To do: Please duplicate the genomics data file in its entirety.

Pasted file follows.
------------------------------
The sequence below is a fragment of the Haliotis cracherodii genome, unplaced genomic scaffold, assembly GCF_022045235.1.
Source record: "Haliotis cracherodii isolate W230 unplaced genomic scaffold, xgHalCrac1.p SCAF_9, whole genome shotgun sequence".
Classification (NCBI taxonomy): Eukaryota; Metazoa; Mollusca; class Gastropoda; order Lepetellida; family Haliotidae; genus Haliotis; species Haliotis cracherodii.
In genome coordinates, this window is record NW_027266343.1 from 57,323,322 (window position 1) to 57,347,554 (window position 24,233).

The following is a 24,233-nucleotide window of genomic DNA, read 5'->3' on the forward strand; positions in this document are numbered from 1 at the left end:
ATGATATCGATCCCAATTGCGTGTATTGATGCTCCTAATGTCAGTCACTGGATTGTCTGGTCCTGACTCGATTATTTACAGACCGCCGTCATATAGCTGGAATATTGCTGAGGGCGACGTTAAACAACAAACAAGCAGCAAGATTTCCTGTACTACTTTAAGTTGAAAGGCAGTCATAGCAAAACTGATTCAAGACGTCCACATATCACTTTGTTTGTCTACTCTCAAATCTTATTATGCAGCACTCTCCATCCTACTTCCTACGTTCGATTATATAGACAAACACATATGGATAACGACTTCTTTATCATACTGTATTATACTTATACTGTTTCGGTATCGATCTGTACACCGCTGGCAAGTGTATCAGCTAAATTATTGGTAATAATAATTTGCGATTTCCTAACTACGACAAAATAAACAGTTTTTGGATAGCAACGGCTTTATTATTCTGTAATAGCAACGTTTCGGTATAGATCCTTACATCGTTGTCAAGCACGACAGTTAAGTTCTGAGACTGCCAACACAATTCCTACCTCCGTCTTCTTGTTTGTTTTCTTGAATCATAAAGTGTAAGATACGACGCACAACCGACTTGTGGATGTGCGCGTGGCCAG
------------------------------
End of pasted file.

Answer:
The sequence below is a fragment of the Haliotis cracherodii genome, unplaced genomic scaffold, assembly GCF_022045235.1.
Source record: "Haliotis cracherodii isolate W230 unplaced genomic scaffold, xgHalCrac1.p SCAF_9, whole genome shotgun sequence".
Classification (NCBI taxonomy): Eukaryota; Metazoa; Mollusca; class Gastropoda; order Lepetellida; family Haliotidae; genus Haliotis; species Haliotis cracherodii.
In genome coordinates, this window is record NW_027266343.1 from 57,323,322 (window position 1) to 57,347,554 (window position 24,233).

The following is a 24,233-nucleotide window of genomic DNA, read 5'->3' on the forward strand; positions in this document are numbered from 1 at the left end:
ATGATATCGATCCCAATTGCGTGTATTGATGCTCCTAATGTCAGTCACTGGATTGTCTGGTCCTGACTCGATTATTTACAGACCGCCGTCATATAGCTGGAATATTGCTGAGGGCGACGTTAAACAACAAACAAGCAGCAAGATTTCCTGTACTACTTTAAGTTGAAAGGCAGTCATAGCAAAACTGATTCAAGACGTCCACATATCACTTTGTTTGTCTACTCTCAAATCTTATTATGCAGCACTCTCCATCCTACTTCCTACGTTCGATTATATAGACAAACACATATGGATAACGACTTCTTTATCATACTGTATTATACTTATACTGTTTCGGTATCGATCTGTACACCGCTGGCAAGTGTATCAGCTAAATTATTGGTAATAATAATTTGCGATTTCCTAACTACGACAAAATAAACAGTTTTTGGATAGCAACGGCTTTATTATTCTGTAATAGCAACGTTTCGGTATAGATCCTTACATCGTTGTCAAGCACGACAGTTAAGTTCTGAGACTGCCAACACAATTCCTACCTCCGTCTTCTTGTTTGTTTTCTTGAATCATAAAGTGTAAGATACGACGCACAACCGACTTGTGGATGTGCGCGTGGCCAG